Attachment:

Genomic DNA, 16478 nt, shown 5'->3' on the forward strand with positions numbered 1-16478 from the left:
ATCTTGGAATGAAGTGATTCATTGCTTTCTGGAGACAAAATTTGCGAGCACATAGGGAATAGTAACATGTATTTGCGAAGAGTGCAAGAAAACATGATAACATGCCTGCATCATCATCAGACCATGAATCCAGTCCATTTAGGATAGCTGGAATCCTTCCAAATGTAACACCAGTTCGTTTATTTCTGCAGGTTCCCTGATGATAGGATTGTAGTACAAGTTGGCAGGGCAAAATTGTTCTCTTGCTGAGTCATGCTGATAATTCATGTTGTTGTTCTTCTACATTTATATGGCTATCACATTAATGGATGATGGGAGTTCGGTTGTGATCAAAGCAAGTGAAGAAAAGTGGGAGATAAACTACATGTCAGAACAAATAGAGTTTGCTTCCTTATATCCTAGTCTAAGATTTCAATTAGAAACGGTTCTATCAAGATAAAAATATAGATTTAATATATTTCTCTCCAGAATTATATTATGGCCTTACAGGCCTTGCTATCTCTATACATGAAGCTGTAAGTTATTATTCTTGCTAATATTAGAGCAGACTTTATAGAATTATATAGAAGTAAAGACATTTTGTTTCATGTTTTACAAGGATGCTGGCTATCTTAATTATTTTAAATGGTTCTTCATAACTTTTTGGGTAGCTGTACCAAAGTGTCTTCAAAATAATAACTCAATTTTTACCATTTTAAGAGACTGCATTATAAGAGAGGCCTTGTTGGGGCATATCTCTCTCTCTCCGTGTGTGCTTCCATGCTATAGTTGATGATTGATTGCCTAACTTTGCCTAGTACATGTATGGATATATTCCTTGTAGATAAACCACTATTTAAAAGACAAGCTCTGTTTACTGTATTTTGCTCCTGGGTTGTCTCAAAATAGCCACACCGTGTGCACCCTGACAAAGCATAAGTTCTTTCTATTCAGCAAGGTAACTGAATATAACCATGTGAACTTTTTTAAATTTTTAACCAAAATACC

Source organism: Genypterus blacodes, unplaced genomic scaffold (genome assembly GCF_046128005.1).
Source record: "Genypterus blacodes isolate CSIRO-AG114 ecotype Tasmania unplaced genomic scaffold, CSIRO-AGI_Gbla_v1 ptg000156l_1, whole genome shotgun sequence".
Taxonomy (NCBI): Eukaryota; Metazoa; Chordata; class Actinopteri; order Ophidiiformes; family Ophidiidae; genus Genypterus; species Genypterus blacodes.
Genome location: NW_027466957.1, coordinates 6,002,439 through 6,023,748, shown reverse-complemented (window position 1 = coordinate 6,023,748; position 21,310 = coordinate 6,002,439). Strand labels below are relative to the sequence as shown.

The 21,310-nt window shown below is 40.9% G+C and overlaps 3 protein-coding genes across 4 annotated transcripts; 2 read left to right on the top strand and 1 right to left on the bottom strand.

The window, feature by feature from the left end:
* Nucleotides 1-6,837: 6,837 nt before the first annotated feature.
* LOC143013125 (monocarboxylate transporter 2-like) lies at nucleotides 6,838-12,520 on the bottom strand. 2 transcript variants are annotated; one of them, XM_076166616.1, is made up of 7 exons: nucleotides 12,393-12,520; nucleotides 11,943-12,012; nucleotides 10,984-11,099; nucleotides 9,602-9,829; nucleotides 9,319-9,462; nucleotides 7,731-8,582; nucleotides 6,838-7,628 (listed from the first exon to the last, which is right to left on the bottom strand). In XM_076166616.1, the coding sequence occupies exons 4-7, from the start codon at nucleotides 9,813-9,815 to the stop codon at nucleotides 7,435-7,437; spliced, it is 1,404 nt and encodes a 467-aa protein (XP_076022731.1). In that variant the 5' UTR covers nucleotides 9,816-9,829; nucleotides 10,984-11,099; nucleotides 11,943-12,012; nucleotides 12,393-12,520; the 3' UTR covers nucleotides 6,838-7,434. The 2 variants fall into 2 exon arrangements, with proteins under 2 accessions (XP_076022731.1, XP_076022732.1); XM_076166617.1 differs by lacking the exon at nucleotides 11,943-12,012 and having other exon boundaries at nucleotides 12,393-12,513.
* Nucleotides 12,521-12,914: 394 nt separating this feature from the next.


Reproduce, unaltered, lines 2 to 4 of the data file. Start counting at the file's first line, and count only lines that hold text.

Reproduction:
ATCTTGGAATGAAGTGATTCATTGCTTTCTGGAGACAAAATTTGCGAGCACATAGGGAATAGTAACATGTATTTGCGAAGAGTGCAAGAAAACATGATAACATGCCTGCATCATCATCAGACCATGAATCCAGTCCATTTAGGATAGCTGGAATCCTTCCAAATGTAACACCAGTTCGTTTATTTCTGCAGGTTCCCTGATGATAGGATTGTAGTACAAGTTGGCAGGGCAAAATTGTTCTCTTGCTGAGTCATGCTGATAATTCATGTTGTTGTTCTTCTACATTTATATGGCTATCACATTAATGGATGATGGGAGTTCGGTTGTGATCAAAGCAAGTGAAGAAAAGTGGGAGATAAACTACATGTCAGAACAAATAGAGTTTGCTTCCTTATATCCTAGTCTAAGATTTCAATTAGAAACGGTTCTATCAAGATAAAAATATAGATTTAATATATTTCTCTCCAGAATTATATTATGGCCTTACAGGCCTTGCTATCTCTATACATGAAGCTGTAAGTTATTATTCTTGCTAATATTAGAGCAGACTTTATAGAATTATATAGAAGTAAAGACATTTTGTTTCATGTTTTACAAGGATGCTGGCTATCTTAATTATTTTAAATGGTTCTTCATAACTTTTTGGGTAGCTGTACCAAAGTGTCTTCAAAATAATAACTCAATTTTTACCATTTTAAGAGACTGCATTATAAGAGAGGCCTTGTTGGGGCATATCTCTCTCTCTCCGTGTGTGCTTCCATGCTATAGTTGATGATTGATTGCCTAACTTTGCCTAGTACATGTATGGATATATTCCTTGTAGATAAACCACTATTTAAAAGACAAGCTCTGTTTACTGTATTTTGCTCCTGGGTTGTCTCAAAATAGCCACACCGTGTGCACCCTGACAAAGCATAAGTTCTTTCTATTCAGCAAGGTAACTGAATATAACCATGTGAACTTTTTTAAATTTTTAACCAAAATACC

Source organism: Genypterus blacodes, unplaced genomic scaffold (genome assembly GCF_046128005.1).
Source record: "Genypterus blacodes isolate CSIRO-AG114 ecotype Tasmania unplaced genomic scaffold, CSIRO-AGI_Gbla_v1 ptg000156l_1, whole genome shotgun sequence".